The map of South Africa as it is today came through a very long journey.
In much earlier times, the country had no map as there was no single country called South Africa.
The maps that existed were for the kingdoms that occupied the area.
South Africa as it is today used to be various isolated kingdoms. These kingdoms were all independent, with kings and people who had different cultures from others. Though these kingdoms were small, they had survived a long history before they were cooked into a single pot called South Africa.
Map of South Africa Today
South African Map captures the lands that make up the country. South Africa sleeps at the tip of Southern African sub-region. With a population of over 53 million, it is one of the most populated countries in Africa.
The map of the country indicates where the three capitals of Pretoria, Cape Town, and Bloemfontein are located. The map also shows the location of the nine provinces of the country and its major towns and cities, including Johannesburg and Durban. Others include Port Elizabeth, Rustenburg, and East London among others.
More so, the map shows the 2,798 Kilometer coastline of the country on the Atlantic and Indian Oceans. It shows where the two oceans meet. A well-detailed map of the country will show other major places in the country such as parks, roads, waters, and stadium.
On the map of South Africa, one can see Lesotho. Although a sovereign country of its own, Lesotho is seen on the South African map as it is surrounded by South Africa. The country sleeps between the provinces of Free State, Eastern Cape, and KwaZulu-Natal. It is the hole on the South African Map.
Apart from Lesotho, a large chunk of Swaziland can be seen curved into the South African map. The country is between Mpumalanga and KwaZulu-Natal.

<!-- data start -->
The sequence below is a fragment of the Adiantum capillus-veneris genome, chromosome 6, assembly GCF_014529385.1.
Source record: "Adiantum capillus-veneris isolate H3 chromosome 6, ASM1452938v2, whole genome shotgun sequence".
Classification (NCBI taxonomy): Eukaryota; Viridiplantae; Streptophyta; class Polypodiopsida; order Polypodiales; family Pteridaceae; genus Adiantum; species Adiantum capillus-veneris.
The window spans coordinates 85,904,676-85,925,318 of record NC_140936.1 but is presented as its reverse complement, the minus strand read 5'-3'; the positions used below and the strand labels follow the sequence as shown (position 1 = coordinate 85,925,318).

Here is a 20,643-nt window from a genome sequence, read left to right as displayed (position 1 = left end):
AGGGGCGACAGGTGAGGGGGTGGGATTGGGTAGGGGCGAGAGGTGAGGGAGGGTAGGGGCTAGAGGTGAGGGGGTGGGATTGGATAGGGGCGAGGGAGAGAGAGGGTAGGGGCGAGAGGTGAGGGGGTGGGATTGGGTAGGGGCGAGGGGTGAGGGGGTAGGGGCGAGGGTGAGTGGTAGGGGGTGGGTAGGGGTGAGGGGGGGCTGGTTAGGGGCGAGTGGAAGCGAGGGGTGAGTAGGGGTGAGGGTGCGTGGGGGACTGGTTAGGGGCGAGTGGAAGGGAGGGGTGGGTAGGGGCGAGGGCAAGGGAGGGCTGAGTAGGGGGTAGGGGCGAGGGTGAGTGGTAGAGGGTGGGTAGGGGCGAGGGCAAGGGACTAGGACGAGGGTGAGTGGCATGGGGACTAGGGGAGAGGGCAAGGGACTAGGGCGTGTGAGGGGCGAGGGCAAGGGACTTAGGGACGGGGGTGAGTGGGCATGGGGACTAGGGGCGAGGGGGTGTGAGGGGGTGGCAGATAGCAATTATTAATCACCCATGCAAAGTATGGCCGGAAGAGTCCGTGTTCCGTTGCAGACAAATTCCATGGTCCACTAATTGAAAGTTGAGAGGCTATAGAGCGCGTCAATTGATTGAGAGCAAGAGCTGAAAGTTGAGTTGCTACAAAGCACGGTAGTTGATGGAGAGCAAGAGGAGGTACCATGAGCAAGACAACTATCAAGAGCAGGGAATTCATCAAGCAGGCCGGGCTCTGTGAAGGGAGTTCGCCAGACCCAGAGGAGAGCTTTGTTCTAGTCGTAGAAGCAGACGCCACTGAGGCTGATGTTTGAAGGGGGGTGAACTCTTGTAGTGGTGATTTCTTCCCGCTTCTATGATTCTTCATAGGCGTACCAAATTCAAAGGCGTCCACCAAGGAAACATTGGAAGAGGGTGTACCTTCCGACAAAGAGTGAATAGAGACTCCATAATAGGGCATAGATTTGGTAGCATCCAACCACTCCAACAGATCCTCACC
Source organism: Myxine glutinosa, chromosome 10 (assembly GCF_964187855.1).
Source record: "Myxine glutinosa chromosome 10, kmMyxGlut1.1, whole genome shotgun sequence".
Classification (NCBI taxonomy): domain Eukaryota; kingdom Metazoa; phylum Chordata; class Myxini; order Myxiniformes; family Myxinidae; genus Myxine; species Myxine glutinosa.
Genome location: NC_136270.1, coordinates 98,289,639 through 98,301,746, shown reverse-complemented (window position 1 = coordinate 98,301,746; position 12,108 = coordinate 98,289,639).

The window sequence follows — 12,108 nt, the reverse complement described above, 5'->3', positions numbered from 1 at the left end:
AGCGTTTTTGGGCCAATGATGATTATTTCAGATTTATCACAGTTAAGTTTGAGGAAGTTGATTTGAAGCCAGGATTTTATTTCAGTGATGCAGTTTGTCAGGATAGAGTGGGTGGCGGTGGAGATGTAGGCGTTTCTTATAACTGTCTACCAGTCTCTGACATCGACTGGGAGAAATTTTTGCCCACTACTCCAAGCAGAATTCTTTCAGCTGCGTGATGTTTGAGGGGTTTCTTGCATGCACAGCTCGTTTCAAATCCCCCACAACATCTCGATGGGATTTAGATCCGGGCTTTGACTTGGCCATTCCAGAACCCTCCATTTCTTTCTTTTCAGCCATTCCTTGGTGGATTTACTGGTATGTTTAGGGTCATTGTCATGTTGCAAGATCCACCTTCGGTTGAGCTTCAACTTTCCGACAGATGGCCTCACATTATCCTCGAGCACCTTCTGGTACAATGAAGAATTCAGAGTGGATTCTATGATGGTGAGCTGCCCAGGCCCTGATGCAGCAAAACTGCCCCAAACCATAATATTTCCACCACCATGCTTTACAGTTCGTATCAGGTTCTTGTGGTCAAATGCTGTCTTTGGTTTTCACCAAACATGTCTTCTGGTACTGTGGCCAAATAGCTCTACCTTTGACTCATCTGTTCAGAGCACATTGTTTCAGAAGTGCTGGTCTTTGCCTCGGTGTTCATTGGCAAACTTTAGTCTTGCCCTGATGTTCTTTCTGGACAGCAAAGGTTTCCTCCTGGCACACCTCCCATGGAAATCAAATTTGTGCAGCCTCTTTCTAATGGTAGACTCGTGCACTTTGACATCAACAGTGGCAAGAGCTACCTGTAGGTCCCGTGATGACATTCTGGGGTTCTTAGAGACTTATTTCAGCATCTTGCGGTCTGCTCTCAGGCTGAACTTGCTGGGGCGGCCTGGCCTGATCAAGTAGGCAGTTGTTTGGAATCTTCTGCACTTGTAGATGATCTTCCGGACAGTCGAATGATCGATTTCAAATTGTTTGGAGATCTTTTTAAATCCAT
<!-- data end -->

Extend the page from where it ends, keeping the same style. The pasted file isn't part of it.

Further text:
Most people begin the history of South Africa with Bartholomew Dias whom “they” say discovered the area that later became South Africa. It has been claimed that this Portuguese navigator found the region as he searched for open doors to India for trade.
Before Dias came, there was life in the region. In fact, if we are to go with the archaeological evidence, people have occupied South Africa for more than hundred thousand years.
Also, there were stories of migration associated with the country such as that of the Bantu people who had moved from the Niger Delta River in Sub-Saharan Africa about 2,500 years ago to South Africa. Before the Bantu people were the San people and the Khoikhoi
The first western settlement in the region, however, occurred in 1652. From this period, until 1806, there have been various battles for the soul of the area, between the Dutch, French, and British. It was the British however, that later had the day.
Among the various Kingdoms that were in this area was the Zulu Kingdom, which covered an area of 30, 000 km2. On the South African Map, the Zulu Kingdom occupied the area today known as KwaZulu-Natal. The Zulu battled the British under the leadership of Shaka Zulu. Although it won some of the battles, it was later conquered.
By 1910, the British had 4 colonies in the region. In the year, they united the colonies. These colonies are Cape colony, Natal Colony, Transvaal Colony, and Orange River Colony.
Geographical Map of South Africa
South Africa shares borders with some Southern African countries. These countries are Namibia, Zimbabwe, Botswana, and Mozambique. South Africa is a medium size country, with a land area of over 1.2 million square kilometers.
South Africa has an interesting topography made of plateaus, mountains, plain lands, escarpment, and coastlines, which are as well captured on the map. The central plateau in south Africa is highest in the east and slopes gently as it moves west. For mountains, the Cape region is more prominent as a result of the Cape Fold Mountains. The coastline of the country is indented as a result of flooding of the sea.
Before 1994, the map of south Africa captured only four provinces as they were the only ones existing. These provinces were Cape Province, Orange Free State, Transvaal, and Natal. Of the provinces, although crowded, Gauteng is the smallest in size, while Northern cape, with over 30% of the land is the largest.
After 1994, the map had a different internal shape. It was adjusted to capture the newly added and reconstructed Provinces, making the map as it is today.